Administrators, faculty, staff, and students often experience anxiety and confusion over what to do when they encounter potential or actual threats and acts of violence on campus. In an effort to take a proactive approach to preventing violence on campus and to help educate the University community, this manual has been created as a resource for administrators, faculty, staff and students on campus violence prevention, response, and the availability of resources.
WARNING SIGNS OF VIOLENCE
VIOLENCE PREVENTION AND WARNING SIGNS OF POTENTIAL VIOLENCE
According to the American Psychological Association, if you see a number of these warning signs, violence is a serious possibility:
- Repeated loss of temper
- Frequent physical fighting
- Vandalism or property damage
- Increased use of drugs and alcohol
- Increased demonstration of risk-taking behavior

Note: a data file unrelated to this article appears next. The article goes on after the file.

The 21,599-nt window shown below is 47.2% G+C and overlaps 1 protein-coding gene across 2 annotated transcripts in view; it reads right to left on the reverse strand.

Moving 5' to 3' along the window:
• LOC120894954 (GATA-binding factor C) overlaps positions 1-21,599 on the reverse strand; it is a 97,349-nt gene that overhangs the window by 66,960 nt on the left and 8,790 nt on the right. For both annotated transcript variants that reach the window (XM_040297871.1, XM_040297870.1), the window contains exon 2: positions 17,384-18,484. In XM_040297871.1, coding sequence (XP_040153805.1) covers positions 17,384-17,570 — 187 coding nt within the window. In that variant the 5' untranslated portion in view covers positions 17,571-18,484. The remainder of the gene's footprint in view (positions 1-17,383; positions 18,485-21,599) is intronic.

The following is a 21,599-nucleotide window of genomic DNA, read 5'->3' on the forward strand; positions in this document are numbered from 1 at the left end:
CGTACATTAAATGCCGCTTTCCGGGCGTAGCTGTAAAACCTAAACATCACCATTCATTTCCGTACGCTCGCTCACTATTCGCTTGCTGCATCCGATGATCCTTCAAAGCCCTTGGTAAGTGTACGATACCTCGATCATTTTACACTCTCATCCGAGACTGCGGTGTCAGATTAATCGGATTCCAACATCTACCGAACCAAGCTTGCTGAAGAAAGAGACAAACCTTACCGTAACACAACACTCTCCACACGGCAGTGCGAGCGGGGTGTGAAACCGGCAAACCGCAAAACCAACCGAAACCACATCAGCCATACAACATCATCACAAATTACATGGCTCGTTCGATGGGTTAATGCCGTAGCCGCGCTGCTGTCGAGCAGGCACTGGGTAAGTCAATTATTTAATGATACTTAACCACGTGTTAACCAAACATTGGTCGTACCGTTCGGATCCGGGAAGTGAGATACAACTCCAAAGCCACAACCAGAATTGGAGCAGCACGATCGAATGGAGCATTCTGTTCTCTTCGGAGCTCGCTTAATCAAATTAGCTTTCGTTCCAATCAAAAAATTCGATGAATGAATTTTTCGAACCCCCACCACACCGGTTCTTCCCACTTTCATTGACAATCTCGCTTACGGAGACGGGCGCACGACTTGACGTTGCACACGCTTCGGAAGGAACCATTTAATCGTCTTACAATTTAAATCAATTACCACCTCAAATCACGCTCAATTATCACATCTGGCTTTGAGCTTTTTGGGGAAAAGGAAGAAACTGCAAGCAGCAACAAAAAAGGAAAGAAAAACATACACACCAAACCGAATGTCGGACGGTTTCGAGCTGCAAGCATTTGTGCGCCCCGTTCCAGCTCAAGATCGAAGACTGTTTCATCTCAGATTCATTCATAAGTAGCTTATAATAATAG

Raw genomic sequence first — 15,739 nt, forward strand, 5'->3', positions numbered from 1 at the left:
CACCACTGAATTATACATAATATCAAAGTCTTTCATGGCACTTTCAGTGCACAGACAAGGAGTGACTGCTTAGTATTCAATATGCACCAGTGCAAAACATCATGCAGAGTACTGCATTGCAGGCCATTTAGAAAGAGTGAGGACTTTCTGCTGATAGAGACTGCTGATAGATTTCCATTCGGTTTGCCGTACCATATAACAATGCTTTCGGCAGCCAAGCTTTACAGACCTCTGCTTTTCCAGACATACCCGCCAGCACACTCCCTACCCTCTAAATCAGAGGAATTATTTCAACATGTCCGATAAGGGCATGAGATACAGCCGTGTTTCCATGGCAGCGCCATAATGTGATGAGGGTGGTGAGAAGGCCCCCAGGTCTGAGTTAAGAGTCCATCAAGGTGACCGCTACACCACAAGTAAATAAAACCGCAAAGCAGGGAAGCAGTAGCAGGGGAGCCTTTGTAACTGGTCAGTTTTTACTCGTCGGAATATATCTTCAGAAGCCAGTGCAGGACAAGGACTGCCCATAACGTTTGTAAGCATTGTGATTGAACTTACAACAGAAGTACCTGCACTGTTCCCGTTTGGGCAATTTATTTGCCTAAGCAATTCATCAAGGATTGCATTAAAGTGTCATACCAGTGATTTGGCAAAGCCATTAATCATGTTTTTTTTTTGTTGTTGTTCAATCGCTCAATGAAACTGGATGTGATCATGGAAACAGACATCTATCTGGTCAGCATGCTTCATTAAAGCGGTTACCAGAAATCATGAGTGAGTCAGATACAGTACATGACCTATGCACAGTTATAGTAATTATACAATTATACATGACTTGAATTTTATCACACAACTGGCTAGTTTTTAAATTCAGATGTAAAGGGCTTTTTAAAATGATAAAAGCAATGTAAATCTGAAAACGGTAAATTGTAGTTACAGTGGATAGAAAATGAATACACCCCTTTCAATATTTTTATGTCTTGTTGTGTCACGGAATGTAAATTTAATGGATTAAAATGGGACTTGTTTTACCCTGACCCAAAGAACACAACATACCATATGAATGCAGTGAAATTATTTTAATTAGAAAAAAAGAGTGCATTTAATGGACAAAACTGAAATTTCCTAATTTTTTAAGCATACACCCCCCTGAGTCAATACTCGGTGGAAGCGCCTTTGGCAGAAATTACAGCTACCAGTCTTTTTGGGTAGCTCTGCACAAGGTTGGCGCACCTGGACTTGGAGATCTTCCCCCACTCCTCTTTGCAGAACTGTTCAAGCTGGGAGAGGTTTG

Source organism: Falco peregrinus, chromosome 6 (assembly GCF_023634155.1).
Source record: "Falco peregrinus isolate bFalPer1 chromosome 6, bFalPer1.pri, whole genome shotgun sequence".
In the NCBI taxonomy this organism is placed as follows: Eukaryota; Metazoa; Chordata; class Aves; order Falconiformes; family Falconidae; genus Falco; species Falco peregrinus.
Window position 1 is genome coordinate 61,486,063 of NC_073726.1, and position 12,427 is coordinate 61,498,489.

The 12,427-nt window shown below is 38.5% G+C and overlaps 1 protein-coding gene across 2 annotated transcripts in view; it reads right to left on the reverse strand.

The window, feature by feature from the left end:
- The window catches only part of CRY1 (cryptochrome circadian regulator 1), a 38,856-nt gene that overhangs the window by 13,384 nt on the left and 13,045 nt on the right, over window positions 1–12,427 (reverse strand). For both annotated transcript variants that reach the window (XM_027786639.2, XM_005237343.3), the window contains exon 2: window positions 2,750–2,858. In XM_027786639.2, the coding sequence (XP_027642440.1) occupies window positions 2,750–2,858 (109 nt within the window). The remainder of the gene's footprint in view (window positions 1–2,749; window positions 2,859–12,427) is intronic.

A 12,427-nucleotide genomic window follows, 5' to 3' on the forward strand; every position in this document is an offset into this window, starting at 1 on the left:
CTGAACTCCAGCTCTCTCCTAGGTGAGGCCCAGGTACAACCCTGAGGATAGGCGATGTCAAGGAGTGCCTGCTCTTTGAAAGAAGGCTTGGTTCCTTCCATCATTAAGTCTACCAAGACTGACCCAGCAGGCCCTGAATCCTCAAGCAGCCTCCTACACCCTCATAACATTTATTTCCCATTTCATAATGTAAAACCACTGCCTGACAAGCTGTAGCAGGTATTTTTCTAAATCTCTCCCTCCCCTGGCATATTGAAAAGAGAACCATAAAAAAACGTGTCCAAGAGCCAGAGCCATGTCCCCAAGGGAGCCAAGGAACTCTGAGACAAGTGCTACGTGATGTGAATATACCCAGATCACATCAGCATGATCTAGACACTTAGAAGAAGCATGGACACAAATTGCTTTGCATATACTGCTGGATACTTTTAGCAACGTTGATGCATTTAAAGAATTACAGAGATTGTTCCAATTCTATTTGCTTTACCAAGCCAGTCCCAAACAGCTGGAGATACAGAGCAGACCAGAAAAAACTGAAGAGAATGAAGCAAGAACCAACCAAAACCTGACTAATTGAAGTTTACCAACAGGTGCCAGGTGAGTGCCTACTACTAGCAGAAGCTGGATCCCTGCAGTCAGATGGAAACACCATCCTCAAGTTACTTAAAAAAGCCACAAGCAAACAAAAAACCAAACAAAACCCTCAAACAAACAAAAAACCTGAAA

- Announcing plans or threats to commit acts of violence or hurt others
- Enjoyment of hurting animals
- Carrying, access to or fascination with weapons, especially guns
- Withdrawal from friends and usual activities
- Feelings of rejection and marginalization
- Being a victim of bullying
- Poor school performance
- History of discipline problems or frequent run-ins with authority
- Failing to acknowledge the feelings or rights of others
WHAT TO DO?
If you have a concern that someone you know shows a number of these signs, but don’t know what to do?
If you are not sure whether the person may present a danger to themselves or to the community, go to your supervisor, department chair, professor, or the campus police and share your concerns. The key is to act upon your instincts!
University Police: 293-COPS